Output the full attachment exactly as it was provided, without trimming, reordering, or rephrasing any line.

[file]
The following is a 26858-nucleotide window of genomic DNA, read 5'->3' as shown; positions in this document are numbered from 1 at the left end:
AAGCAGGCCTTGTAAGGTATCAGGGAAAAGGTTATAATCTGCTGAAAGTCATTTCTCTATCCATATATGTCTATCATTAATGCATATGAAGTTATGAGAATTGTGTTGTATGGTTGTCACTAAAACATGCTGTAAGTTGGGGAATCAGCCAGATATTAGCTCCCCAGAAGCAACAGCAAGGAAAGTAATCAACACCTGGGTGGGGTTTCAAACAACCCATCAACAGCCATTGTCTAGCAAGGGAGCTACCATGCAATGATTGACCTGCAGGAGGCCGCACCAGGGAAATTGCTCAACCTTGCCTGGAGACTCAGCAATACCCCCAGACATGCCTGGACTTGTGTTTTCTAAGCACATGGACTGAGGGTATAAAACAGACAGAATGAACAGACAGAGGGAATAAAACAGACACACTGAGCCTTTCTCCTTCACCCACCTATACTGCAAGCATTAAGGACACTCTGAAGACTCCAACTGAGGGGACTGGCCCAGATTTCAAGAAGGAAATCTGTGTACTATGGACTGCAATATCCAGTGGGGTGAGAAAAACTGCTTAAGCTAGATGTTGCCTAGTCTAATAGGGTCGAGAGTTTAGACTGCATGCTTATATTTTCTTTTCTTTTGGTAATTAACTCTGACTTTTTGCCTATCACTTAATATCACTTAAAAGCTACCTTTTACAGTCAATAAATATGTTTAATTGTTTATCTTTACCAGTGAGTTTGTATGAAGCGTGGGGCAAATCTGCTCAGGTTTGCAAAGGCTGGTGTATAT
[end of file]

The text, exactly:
The following is a 26858-nucleotide window of genomic DNA, read 5'->3' as shown; positions in this document are numbered from 1 at the left end:
AAGCAGGCCTTGTAAGGTATCAGGGAAAAGGTTATAATCTGCTGAAAGTCATTTCTCTATCCATATATGTCTATCATTAATGCATATGAAGTTATGAGAATTGTGTTGTATGGTTGTCACTAAAACATGCTGTAAGTTGGGGAATCAGCCAGATATTAGCTCCCCAGAAGCAACAGCAAGGAAAGTAATCAACACCTGGGTGGGGTTTCAAACAACCCATCAACAGCCATTGTCTAGCAAGGGAGCTACCATGCAATGATTGACCTGCAGGAGGCCGCACCAGGGAAATTGCTCAACCTTGCCTGGAGACTCAGCAATACCCCCAGACATGCCTGGACTTGTGTTTTCTAAGCACATGGACTGAGGGTATAAAACAGACAGAATGAACAGACAGAGGGAATAAAACAGACACACTGAGCCTTTCTCCTTCACCCACCTATACTGCAAGCATTAAGGACACTCTGAAGACTCCAACTGAGGGGACTGGCCCAGATTTCAAGAAGGAAATCTGTGTACTATGGACTGCAATATCCAGTGGGGTGAGAAAAACTGCTTAAGCTAGATGTTGCCTAGTCTAATAGGGTCGAGAGTTTAGACTGCATGCTTATATTTTCTTTTCTTTTGGTAATTAACTCTGACTTTTTGCCTATCACTTAATATCACTTAAAAGCTACCTTTTACAGTCAATAAATATGTTTAATTGTTTATCTTTACCAGTGAGTTTGTATGAAGCGTGGGGCAAATCTGCTCAGGTTTGCAAAGGCTGGTGTATAT